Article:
Tuesday, April 24, 2012
I am Armenian-American from my mother’s side of the family—my great-grandparents immigrated here from the Ottoman Empire during the First World War as refugees from the Armenian Holocaust that began in 1915. My grandmother was full-blooded Armenian, and I am proud to be a third-generation American from her.
April 24 marks the 97th anniversary of the arrest and deportation of the Armenians in Istanbul that began the Armenian Holocaust, and it today serves for us as Genocide Remembrance Day (or, “Genocide Memorial Day” in Armenian).
As of this writing, 20 different countries and 42 different American states have officially recognized the Armenian Holocaust as genocide, per the recommendations of most genocide historians and scholars.
The Republic of Turkey—the country established from the Ottoman Empire in the wake of the end of WWI—and the United States of America are not among those 20 countries.
Indeed, figures who have argued that the Armenian Holocaust was genocide have been prosecuted as criminals in Turkey under Article 301 of their penal code.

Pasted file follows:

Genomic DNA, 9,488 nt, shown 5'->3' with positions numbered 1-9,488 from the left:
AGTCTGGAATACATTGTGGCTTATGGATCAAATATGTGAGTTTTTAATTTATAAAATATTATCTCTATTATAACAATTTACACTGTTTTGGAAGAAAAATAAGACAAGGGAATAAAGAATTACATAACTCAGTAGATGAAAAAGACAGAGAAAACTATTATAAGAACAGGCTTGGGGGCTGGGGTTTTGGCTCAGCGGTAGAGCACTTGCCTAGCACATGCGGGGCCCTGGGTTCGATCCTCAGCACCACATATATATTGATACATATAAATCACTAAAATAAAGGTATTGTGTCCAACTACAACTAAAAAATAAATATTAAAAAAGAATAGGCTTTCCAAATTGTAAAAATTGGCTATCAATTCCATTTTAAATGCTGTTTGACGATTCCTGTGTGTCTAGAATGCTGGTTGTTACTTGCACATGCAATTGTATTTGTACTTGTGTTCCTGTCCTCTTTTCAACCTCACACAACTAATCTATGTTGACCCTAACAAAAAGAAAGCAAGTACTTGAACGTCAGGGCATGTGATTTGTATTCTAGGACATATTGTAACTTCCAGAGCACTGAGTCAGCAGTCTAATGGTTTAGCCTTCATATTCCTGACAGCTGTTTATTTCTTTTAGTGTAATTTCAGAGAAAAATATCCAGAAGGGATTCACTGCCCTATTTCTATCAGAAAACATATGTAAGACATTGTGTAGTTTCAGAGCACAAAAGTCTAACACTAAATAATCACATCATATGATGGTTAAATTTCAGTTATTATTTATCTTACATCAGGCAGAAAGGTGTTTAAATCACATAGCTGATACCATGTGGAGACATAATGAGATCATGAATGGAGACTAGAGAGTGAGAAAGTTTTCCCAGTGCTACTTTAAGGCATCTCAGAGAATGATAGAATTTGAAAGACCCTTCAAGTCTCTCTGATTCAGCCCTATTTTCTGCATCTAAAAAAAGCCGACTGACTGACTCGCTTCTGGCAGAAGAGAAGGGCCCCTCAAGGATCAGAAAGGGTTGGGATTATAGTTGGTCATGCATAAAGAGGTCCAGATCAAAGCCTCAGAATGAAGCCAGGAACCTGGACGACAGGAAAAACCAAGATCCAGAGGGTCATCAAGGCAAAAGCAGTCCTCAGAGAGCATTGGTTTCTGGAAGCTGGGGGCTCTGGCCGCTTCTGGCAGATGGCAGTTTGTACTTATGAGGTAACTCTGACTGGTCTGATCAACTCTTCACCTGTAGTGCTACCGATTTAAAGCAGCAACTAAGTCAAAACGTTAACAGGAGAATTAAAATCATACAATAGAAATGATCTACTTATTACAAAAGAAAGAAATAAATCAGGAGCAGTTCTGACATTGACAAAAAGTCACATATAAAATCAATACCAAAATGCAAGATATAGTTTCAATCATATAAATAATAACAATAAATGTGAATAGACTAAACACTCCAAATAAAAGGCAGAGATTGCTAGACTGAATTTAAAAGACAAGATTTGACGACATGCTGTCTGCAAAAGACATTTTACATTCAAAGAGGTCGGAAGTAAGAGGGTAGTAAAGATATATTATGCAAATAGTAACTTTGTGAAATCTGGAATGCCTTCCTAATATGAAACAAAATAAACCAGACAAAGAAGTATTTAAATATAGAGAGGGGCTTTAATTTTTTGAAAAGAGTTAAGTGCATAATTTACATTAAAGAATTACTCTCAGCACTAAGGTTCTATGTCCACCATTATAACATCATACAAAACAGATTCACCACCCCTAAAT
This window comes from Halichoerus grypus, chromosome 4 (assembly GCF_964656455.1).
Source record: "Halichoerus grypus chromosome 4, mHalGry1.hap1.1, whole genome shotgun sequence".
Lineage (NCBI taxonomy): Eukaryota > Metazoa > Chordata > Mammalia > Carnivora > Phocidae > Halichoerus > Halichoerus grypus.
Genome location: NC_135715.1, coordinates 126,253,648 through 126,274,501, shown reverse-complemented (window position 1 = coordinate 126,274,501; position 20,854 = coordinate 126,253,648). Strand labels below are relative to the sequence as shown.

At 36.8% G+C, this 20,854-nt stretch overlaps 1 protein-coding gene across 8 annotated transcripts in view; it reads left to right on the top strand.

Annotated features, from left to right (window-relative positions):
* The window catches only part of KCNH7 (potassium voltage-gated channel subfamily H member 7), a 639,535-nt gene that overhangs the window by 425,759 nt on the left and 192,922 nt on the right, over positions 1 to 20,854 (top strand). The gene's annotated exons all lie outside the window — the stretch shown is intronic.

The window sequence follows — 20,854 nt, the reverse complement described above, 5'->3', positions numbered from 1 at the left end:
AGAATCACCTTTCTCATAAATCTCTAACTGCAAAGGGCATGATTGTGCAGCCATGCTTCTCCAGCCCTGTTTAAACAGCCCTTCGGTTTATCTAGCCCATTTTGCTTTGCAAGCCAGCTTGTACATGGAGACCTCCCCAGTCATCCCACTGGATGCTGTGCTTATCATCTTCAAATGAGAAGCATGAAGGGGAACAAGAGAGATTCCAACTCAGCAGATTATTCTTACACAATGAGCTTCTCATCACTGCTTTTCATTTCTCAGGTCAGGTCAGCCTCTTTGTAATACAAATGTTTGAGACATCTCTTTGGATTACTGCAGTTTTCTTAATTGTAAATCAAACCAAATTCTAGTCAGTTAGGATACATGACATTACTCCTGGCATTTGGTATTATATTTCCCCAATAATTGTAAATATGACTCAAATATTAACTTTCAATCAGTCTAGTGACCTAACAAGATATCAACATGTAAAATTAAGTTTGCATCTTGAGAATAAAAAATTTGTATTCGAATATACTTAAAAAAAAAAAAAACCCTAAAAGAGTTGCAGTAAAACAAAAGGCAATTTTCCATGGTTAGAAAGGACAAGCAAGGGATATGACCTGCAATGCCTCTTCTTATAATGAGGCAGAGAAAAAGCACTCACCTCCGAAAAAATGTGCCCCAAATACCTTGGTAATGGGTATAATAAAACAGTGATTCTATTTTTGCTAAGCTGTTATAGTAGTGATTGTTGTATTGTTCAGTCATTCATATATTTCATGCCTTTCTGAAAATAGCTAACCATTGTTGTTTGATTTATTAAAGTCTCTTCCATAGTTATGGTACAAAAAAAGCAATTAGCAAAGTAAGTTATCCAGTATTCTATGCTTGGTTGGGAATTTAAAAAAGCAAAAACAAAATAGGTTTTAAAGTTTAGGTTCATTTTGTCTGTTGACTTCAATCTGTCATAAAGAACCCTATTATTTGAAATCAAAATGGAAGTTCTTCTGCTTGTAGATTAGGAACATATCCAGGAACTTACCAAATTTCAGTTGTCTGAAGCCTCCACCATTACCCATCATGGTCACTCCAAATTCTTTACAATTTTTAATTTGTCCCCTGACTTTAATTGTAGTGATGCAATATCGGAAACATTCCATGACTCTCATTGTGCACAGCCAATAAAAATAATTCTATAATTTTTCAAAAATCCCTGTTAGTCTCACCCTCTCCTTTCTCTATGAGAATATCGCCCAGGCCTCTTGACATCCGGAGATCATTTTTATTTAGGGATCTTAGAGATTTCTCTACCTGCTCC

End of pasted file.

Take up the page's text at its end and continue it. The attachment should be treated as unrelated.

The US Congress has had resolutions made to recognize the Armenian Holocaust as genocide, and they have never made it to the floor for a full vote.
Yet, chronologically, from the Armenian Holocaust we arrive at the Jewish Holocaust (as well as the many non-Jewish victims), and the genocides in Cambodia, Rwanda, and Darfur, and ethnic cleansing in places like Kosovo. We say "Never again," but have never followed through with that resolve.
In past years, I have written poetry or told stories to commemorate this day.
But today, I would simply say that memory is one of the most powerful abilities we have—and one of the most fragile. It can inspire and be warped; it can fuel reconciliation as well as animosity; it can create a person’s identity and erase it.
Not many other things can claim to be that powerful.
Love is one.
But they are also dependent on another. Love must be remembered in order to maintain its power. So...remember your love for one another. Remember the power that it has.
May that love one day finally overrule whatever need we feel to inflict violence upon one another.
In memory of the 1.5 million men, women, and children murdered in the Armenian Holocaust.
Yours in Christ,
“Do you know what still causes so much pain? It’s not the people we lost, or the land. It’s to know that we could be so hated.” –Charles Aznavour, in the film Ararat